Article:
Waiting for the Last Dance

The comments below are an edited and abridged synopsis of an article by Jeremy Grantham

“The long, long bull market since 2009 has finally matured into a fully-fledged epic bubble. Featuring extreme overvaluation, explosive price increases, frenzied issuance, and hysterically speculative investor behavior, I believe this event will be recorded as one of the great bubbles of financial history, right along with the South Sea bubble, 1929, and 2000.”

Waiting for the Last Dance | BullionBuzz | Nick's Top Six
High resolution digital conceptual image illustrating a wide variety of possible concepts. Image depicts a couple dancing, completely oblivious to the rushing waves about to engulf them. Sheet music pages–scattered in the wind–fill the air, and the sun is setting, giving everything a feeling of termination, ending, and finality. Easily illustrates endings, as well as obliviousness to oncoming disasters.

“These great bubbles are where fortunes are made and lost – and where investors truly prove their mettle. For positioning a portfolio to avoid the worst pain of a major bubble breaking is likely the most difficult part. Every career incentive in the industry and every fault of individual human psychology will work toward sucking investors in.”

“But this bubble will burst in due time, no matter how hard the Fed tries to support it, with consequent damaging effects on the economy and on portfolios. Make no mistake – for the majority of investors today, this could very well be the most important event of your investing lives. Speaking as an old student and historian of markets, it is intellectually exciting and terrifying at the same time. It is a privilege to ride through a market like this one more time.”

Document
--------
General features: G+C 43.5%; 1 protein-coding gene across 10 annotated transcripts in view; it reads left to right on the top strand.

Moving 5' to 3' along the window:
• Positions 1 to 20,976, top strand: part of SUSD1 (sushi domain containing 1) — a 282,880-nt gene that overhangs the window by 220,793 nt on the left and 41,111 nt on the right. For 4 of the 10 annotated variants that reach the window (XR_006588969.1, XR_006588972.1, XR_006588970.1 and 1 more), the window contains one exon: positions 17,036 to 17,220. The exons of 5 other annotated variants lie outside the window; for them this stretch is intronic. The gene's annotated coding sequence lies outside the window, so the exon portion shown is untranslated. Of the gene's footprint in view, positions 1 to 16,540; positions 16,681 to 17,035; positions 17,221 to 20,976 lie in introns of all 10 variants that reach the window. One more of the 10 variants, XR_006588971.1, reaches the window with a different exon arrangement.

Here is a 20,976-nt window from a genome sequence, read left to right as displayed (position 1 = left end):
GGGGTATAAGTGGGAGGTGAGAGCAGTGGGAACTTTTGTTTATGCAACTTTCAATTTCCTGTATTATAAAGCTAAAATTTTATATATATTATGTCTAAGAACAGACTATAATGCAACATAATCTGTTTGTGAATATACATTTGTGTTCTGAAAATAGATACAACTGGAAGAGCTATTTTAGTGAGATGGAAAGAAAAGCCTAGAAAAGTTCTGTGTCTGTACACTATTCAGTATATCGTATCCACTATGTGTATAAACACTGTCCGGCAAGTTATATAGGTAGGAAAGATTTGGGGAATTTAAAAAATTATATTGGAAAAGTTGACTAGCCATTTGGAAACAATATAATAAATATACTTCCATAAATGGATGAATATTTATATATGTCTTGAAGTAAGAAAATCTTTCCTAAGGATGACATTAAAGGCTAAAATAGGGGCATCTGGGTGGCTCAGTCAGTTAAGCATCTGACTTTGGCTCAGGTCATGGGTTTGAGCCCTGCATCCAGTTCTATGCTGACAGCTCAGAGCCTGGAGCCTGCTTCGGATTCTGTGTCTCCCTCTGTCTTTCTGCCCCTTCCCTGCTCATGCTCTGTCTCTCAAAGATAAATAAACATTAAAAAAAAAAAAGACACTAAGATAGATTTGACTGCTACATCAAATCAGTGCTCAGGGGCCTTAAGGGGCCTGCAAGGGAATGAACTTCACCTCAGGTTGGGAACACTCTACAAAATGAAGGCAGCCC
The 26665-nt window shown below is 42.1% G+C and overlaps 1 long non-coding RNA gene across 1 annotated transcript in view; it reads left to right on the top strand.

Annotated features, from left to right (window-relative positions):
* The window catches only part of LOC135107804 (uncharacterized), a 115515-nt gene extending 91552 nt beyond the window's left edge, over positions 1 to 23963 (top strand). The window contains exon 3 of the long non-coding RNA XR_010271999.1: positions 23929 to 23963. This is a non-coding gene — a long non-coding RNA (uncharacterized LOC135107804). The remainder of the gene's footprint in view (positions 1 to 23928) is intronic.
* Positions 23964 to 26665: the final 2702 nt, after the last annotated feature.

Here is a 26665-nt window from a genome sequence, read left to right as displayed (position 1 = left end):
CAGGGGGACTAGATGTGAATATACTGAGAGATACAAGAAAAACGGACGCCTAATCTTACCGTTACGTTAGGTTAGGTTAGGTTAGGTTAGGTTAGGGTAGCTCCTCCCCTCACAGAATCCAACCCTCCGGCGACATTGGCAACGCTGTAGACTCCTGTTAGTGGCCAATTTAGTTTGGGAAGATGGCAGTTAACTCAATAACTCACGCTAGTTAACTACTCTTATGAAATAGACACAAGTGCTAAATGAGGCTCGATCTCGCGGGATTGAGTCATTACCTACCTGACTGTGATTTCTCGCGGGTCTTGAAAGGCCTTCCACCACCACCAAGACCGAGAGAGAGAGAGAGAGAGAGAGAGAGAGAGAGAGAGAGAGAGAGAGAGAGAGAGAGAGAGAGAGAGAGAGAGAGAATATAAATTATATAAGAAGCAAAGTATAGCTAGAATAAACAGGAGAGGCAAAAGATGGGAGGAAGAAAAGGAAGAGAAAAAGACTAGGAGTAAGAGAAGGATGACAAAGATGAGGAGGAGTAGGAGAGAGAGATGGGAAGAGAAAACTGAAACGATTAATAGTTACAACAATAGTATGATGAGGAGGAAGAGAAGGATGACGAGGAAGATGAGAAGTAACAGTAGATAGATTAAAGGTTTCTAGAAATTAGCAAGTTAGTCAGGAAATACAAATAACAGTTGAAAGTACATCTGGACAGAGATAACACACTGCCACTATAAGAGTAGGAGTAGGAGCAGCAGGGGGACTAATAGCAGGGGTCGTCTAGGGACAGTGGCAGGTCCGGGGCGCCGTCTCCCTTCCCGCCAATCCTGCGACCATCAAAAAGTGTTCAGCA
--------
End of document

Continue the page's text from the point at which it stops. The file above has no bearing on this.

“As often happens at bubbly peaks like 1929, 2000, and the Nifty Fifty of 1972 (a second-tier bubble in the company of champions), today’s market features extreme disparities in value by asset class, sector, and company. Those at the very cheap end include traditional value stocks all over the world, relative to growth stocks. Value stocks have had their worst-ever relative decade ending December 2019, followed by the worst-ever year in 2020, with spreads between Growth and Value performance averaging between 20 and 30 percentage points for the single year! Similarly, Emerging Market equities are at 1 of their 3, more or less co-equal, relative lows against the US of the last 50 years. Not surprisingly, we believe it is in the overlap of these two ideas, Value and Emerging, that your relative bets should go, along with the greatest avoidance of US Growth stocks that your career and business risk will allow.”

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